• Having a specific terrible experience in mind and assuming all activities will end up in the same way
  • Thinking too much and even pointing out negative aspects in a positive situation
  • Trying to read others’ minds to assume what they think about them
  • Predicting a negative future, and considering it as their fate
  • Viewing small mistakes in a magnified manner
  • Believing their intrusive thoughts to be true
  • Assume a huge responsibility and predicting it to have a negative outcome

Overcoming intrusive depression thoughts

Although it is not very easy to neglect depressive thoughts, there are some common alternatives that can help one avoid such thoughts from plaguing them. These include:

  • Making a note or writing down the thoughts may help in reducing anxiety
  • Visualizing and understanding the thoughts might help in reducing the fear
  • As soon as intrusive thoughts arise, divert to other activities like exercising or talking with friends
  • Increase the problem-solving ability and act boldly
  • Identify the time, place, or incident that causes these thoughts and avoid them
  • Meditation
  • Talking to oneself in a positive way and giving encouragement to oneself will provide confidence in facing the thoughts next time
  • Accepting these thoughts will minimize their frequency


Further Reading

Last Updated: Feb 18, 2021

Yolanda Smith

Written by

Yolanda Smith

Yolanda graduated with a Bachelor of Pharmacy at the University of South Australia and has experience working in both Australia and Italy. She is passionate about how medicine, diet and lifestyle affect our health and enjoys helping people understand this. In her spare time she loves to explore the world and learn about new cultures and languages.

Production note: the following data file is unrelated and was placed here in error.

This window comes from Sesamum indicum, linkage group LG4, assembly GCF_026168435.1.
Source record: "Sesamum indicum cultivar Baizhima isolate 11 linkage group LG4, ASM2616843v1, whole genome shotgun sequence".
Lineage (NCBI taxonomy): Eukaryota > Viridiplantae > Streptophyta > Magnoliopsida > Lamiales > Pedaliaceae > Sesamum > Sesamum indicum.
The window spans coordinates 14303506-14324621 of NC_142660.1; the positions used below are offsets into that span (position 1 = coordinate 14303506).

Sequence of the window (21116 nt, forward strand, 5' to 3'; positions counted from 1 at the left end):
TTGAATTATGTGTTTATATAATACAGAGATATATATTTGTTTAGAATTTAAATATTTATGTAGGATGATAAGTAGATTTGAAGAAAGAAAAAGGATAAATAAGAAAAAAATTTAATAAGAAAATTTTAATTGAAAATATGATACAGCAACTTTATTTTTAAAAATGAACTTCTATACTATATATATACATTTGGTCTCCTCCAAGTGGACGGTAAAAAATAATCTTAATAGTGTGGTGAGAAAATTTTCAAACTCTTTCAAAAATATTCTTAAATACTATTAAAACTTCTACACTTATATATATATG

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  1. Heather Havens Heather Havens United States says:

    This article conflates cognitive distortions with intrusive thoughts. Cognitive distortions are exaggerated conclusions about an individual and his/her circumstances that are not supported by external evidence, though they do not rise to the loss of contact with reality that accompanies delusions. Intrusive thoughts are unwanted thoughts or images that an individual finds distressing and/or disturbing. These unwanted thoughts are known as obsessions. While cognitive distortions may perpetuate or worsen depression and anxiety symptoms, they are not the cause of clinical depression or anxiety. These conditions are neurobiological and frequently require a combination of medication and therapy. When treating anxiety and depression, Cognitive Behavioral Therapy, in which an individual challenges cognitive distortions, can be enormously beneficial, but may not be adequate to alleviate symptoms entirely.

  2. May Not May Not Germany says:

    The other comment on this site explains it in greater detail. This article is complete and utter horseshit. I find it unbelievable that this random person with a university bachelor in PHARMACY gets to write about shit she doesn't know anything about. Any idiot can go to a university for a few years and graduate, i don't see how that qualifies them for writing an article about such a serious and common issue that hundreds of thousands of people will read. Just thinking about some poor soul who is trying to find some help, reads this travesty of an article and believes it makes my gut twist. Fuck me in the ass with s pogo-stick the internet is a dangerous place.

The opinions expressed here are the views of the writer and do not necessarily reflect the views and opinions of News Medical.